Post by Stephen Foskett (thank you)
When I talk about the various state-of-the-art capacity optimization solutions that are now appearing in the market, the same comment usually arises: “Isn’t this the same as zip?” Or a long-tenured storage pro will remind me that, “Stacker died out a long time ago, so why is this any different?”
These are good points: The difference between traditional compression and modern data deduplication is somewhat hazy. And it doesn’t help that various implementations fall all along the spectrum from “mildly interesting” to “cutting edge!”
Over 100 years ago, Samuel Morse defined a coding scheme for text messages. He optimized the efficiency of transmission by using fewer bits for common letters (“e” and “t” are a single dot or dash, respectively) and more for uncommon ones (“w” is a dot and two dashes). Morse Code remains in active use to this day, and the concept behind it lays the groundwork for binary transmission technology used by computer systems today.
Pure data compression solutions apply Morse’s idea to a general set of data, with the core idea being that longer sequences of bits can be represented by shorter ones. Huffman Coding, a general mathematical mechanism to encode a string, allows a simple sequence of bits to represent a letter or part of an image. The compression engine replaces a longer sequence with a short tag that tells the de-compressor to substitute the correct, original sequence.
Other data compression techniques exist as well. DVD and MP3 use lossy compression engines that “throw away” data that is deemed unnecessary. The resulting output is not identical to the original content, but TV viewers or music listeners might not notice the difference.
Simple compression technology is easy to implement but limited to relatively short data sets. This makes pure compression useful but limited.
Single-instance storage (SIS) is another simple compression concept. Rather than letters or bit sequences, single-instancing looks for identical files or objects. If two people saved the exact same file, such a storage device would just save one copy of it, maintaining a pointer for consistency. Single-instance storage was a key component of Novell GroupWise in the 1990′s, and was part of Microsoft Exchange until recently.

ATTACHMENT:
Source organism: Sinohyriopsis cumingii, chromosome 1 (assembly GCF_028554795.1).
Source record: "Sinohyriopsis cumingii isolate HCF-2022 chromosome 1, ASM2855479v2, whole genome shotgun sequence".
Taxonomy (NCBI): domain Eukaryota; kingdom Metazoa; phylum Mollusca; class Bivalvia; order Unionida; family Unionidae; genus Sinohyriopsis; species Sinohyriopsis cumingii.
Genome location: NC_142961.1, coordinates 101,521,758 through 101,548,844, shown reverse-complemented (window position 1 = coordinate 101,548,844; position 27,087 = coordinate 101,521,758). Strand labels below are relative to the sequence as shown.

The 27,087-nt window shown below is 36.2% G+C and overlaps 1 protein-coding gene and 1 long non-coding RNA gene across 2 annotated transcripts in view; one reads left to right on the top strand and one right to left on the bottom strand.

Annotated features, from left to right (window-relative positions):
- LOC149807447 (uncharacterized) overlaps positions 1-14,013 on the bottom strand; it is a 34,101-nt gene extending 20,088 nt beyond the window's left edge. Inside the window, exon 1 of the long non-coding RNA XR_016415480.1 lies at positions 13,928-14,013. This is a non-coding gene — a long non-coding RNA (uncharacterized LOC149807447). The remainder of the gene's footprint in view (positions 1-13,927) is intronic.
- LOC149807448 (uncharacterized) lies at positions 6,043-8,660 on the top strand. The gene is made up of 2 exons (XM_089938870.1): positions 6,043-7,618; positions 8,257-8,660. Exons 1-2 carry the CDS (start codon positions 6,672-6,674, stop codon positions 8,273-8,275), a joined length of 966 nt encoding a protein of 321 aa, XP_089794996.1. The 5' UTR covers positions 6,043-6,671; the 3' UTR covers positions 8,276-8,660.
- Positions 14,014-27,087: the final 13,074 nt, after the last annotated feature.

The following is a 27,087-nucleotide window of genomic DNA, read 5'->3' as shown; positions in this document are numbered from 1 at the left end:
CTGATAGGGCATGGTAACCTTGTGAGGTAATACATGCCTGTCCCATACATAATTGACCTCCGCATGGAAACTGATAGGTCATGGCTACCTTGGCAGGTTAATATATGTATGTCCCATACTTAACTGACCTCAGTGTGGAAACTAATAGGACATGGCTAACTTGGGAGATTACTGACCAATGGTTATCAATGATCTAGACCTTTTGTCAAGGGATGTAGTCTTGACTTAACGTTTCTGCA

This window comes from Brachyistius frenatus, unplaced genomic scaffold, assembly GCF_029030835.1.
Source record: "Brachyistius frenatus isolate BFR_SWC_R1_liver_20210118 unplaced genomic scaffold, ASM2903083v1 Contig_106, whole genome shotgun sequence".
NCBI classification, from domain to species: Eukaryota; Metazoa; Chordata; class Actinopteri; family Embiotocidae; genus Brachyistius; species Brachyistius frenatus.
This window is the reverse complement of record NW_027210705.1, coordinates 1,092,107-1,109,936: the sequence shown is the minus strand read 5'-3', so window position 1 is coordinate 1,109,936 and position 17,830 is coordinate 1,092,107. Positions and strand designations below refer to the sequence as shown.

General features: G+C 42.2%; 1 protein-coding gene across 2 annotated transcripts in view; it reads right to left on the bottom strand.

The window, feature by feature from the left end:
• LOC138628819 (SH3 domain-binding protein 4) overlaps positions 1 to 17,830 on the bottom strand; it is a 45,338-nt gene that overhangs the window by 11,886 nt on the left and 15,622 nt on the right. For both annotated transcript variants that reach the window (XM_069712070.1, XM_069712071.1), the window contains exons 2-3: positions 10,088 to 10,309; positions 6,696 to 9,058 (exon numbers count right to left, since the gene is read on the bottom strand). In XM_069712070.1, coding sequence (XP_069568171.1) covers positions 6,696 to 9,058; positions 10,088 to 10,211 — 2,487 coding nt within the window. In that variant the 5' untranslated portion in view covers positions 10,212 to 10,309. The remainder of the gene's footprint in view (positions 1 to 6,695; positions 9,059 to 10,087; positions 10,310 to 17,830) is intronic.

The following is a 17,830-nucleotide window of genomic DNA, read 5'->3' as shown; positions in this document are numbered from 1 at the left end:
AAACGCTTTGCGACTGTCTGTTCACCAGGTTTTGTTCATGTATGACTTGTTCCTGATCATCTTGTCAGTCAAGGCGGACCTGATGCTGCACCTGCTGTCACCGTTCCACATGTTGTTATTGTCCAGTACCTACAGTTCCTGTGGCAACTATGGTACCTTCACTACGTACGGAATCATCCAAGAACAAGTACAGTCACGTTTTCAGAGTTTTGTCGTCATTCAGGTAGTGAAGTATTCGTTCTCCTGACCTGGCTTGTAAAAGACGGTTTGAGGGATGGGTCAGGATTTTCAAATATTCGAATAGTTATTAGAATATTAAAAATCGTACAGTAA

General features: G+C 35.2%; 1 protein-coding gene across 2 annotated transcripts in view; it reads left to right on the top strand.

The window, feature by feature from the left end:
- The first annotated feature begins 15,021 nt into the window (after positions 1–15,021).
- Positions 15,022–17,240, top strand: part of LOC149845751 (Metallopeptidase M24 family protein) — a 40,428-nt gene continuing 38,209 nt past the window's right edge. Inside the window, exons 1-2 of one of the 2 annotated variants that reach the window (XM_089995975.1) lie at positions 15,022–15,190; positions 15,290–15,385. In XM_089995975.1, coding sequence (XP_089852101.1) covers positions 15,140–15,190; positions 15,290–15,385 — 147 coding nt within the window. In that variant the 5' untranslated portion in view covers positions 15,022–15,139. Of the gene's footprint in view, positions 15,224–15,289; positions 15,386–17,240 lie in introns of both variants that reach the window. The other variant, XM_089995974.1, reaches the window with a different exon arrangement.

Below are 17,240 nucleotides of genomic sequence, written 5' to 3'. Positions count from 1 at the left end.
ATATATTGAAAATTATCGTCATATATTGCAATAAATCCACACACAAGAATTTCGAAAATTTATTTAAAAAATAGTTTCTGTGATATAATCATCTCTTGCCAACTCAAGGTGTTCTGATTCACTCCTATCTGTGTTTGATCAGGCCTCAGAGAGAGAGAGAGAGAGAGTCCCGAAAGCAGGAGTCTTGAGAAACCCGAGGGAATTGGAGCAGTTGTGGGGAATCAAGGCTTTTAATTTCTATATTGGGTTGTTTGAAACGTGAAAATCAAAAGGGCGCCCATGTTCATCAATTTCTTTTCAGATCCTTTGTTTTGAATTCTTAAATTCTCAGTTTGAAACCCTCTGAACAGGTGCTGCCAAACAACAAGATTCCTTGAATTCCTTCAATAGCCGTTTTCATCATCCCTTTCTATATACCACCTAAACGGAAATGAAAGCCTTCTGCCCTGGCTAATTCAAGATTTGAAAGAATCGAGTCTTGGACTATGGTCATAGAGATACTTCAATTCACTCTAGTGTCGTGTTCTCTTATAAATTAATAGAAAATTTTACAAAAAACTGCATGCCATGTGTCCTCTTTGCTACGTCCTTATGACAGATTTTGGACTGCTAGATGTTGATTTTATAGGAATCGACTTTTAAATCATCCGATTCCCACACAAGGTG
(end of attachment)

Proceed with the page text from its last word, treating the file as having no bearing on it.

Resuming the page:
Single-instancing is simple to implement but limited in effectiveness. Although duplicate files occur with reasonable frequency, they aren’t nearly as common as files that differ only slightly, including revisions of a similar document or presentation. This technology has had a minor resurgence as part of cloud storage services but is fairly uncommon in the enterprise today.
Data deduplication introduces a novel twist on single-instancing: Rather than looking for entire duplicate files, deduplication engines search for identical blocks within a file or data set. This makes “dedupe” much more effective in practice, since such systems may catch slightly-different files. But it is also much more difficult to implement such systems effectively, since there is significantly more data to process.
Since there is no perfect universal block size, some deduplication systems use variable-sized blocks. They evaluate a data set and determine what size to use based on best practices, similarities to other data sets, or trial and error. Some will also “unpack” bundled objects, looking for embedded media and the like.
Read on here